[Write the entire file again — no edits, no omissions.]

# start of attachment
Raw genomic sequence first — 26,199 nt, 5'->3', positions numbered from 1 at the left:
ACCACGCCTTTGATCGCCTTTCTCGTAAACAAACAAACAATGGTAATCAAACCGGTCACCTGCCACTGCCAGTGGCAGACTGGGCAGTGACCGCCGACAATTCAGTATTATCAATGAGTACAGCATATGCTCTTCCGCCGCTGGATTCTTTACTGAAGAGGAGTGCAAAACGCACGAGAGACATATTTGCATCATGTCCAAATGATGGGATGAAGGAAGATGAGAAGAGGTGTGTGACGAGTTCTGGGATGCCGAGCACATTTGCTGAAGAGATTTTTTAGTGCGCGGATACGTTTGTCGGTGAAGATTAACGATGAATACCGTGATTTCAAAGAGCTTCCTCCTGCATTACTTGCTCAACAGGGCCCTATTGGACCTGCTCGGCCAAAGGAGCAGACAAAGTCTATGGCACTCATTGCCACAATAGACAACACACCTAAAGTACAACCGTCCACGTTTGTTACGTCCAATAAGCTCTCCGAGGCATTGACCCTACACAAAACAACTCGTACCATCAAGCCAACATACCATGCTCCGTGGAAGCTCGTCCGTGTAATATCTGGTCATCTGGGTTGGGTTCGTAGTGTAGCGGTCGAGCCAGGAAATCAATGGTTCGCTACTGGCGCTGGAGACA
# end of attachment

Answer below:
Raw genomic sequence first — 26,199 nt, 5'->3', positions numbered from 1 at the left:
ACCACGCCTTTGATCGCCTTTCTCGTAAACAAACAAACAATGGTAATCAAACCGGTCACCTGCCACTGCCAGTGGCAGACTGGGCAGTGACCGCCGACAATTCAGTATTATCAATGAGTACAGCATATGCTCTTCCGCCGCTGGATTCTTTACTGAAGAGGAGTGCAAAACGCACGAGAGACATATTTGCATCATGTCCAAATGATGGGATGAAGGAAGATGAGAAGAGGTGTGTGACGAGTTCTGGGATGCCGAGCACATTTGCTGAAGAGATTTTTTAGTGCGCGGATACGTTTGTCGGTGAAGATTAACGATGAATACCGTGATTTCAAAGAGCTTCCTCCTGCATTACTTGCTCAACAGGGCCCTATTGGACCTGCTCGGCCAAAGGAGCAGACAAAGTCTATGGCACTCATTGCCACAATAGACAACACACCTAAAGTACAACCGTCCACGTTTGTTACGTCCAATAAGCTCTCCGAGGCATTGACCCTACACAAAACAACTCGTACCATCAAGCCAACATACCATGCTCCGTGGAAGCTCGTCCGTGTAATATCTGGTCATCTGGGTTGGGTTCGTAGTGTAGCGGTCGAGCCAGGAAATCAATGGTTCGCTACTGGCGCTGGAGACA